Women in Davos

We just had an annual World Economic Forum held in Switzerland, known as the meeting in Davos. It has its history back in early 70’s 20th century. Having gone itself through some transformation it focuses nowadays on topics around the world economy, touching on most current political, social and technological developments. The event gathered this year 3000 participants from 90 countries.

The entry ticket is quite expensive. Both, membership for a company in this non-profit organization and the ticket sum up to two digit thousand US dollar fee. Just to give you an idea why the cost is so high, among the speakers this year was Donald Trump, the newly elected president of America,   the very first   president of China, Xi Jinping and Christine Lagarde, the managing director of International Monetary Fund.

Since 2011 the WEF has the focus on gender parity.  It has introduced since than the gender quota meaning that strategic partners are requested, that for every five executives that are attending the meeting, one of the executives must be a woman.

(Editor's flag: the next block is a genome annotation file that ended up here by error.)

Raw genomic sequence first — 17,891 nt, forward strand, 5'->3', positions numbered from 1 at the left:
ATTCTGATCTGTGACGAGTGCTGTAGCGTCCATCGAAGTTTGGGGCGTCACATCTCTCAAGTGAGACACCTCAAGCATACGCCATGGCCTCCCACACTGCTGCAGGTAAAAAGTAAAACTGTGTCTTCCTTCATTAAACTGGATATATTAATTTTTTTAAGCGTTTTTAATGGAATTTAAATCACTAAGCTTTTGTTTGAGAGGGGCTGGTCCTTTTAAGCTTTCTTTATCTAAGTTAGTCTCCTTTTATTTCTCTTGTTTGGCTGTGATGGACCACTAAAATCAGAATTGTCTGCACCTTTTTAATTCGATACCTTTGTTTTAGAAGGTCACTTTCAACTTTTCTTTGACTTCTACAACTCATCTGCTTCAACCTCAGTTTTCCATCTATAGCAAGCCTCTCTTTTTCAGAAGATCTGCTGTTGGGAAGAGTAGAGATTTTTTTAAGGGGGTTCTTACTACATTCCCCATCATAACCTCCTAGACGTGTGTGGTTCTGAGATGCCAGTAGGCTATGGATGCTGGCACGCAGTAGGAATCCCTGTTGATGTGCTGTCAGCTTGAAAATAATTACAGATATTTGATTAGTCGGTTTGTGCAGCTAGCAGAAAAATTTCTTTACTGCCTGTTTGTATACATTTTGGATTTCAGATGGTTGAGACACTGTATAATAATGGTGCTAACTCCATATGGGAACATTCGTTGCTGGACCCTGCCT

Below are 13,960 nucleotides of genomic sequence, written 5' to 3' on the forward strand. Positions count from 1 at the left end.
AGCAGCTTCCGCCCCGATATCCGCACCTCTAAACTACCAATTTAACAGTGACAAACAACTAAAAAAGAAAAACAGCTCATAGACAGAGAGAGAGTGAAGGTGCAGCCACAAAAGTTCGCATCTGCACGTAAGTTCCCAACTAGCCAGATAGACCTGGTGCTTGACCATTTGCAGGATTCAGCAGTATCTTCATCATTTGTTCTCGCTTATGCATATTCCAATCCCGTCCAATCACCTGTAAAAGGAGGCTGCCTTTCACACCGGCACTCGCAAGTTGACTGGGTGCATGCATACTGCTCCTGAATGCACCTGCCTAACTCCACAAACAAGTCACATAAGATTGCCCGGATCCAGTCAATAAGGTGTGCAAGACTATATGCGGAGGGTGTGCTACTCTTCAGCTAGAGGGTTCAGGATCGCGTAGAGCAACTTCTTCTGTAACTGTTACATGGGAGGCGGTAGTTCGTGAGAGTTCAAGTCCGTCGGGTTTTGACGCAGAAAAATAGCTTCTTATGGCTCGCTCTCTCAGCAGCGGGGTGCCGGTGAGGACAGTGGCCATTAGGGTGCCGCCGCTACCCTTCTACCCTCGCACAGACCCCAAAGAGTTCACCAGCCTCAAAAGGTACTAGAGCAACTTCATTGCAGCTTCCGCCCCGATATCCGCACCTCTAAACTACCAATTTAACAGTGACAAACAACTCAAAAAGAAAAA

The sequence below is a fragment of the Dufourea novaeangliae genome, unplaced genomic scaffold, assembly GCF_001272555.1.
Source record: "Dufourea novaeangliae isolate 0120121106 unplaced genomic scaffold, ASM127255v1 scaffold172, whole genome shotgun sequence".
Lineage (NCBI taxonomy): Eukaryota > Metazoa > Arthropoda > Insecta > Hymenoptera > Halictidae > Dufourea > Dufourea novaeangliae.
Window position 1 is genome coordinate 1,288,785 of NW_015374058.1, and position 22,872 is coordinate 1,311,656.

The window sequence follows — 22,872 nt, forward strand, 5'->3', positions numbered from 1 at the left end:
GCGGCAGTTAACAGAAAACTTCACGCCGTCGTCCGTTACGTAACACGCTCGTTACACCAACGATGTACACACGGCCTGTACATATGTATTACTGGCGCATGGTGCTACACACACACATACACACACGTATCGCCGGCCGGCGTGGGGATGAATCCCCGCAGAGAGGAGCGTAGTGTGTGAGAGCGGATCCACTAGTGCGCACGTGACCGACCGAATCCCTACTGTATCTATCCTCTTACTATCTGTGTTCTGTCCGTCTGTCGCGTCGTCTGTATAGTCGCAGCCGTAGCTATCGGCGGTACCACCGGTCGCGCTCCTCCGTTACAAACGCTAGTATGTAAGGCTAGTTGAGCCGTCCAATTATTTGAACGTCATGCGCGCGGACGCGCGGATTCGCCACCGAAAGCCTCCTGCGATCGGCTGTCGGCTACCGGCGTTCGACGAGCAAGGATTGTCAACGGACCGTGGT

Davos women participation

Davos women participation

Among female leaders attending the conference, there is General Motors CEO, Mary T. Barra, Lloyd’s of London CEO, Inga BelaeWorld Bank CEO, Kristalina Georgieva or CEO of Sustainable Energy for All, Rachel Kyte.

Top organizations and top positions. Still the share of women is far from the 50%,  one of the goal of UN global sustainable development .

It seems that gender representation in Davos reflects the split across leader positions worldwide. I wouldn’t say that is fundamentally wrong.

I am of the opinion that it is not the gender that defines one’s ability to lead or in that case to participate in a conference.

But am I right?

I sometimes come to a conclusion that my opinion is blurred by my early life experience. Raised by a widowed father with an older brother and his male friends I was most of the times very much included rather than excluded from what you call a masculine environment. Although I believe that my childhood had quite an impact on where professionally I am today, I also believe that my gender is not an obstacle.

Still I have also experienced gender bias. Many times.

It’s not that I am complaining about it. It is just a fact.

So in my perception I am stuck somewhere between if you want to achieve something you will do it regardless the gender and…women sometimes have it harder.

The topic of gender equality is deep and I don’t want to dive into it here.

It makes you think of it though when you come across an article like a Davos insight by Katrin Bennhold.

Leave a Reply

Your email address will not be published.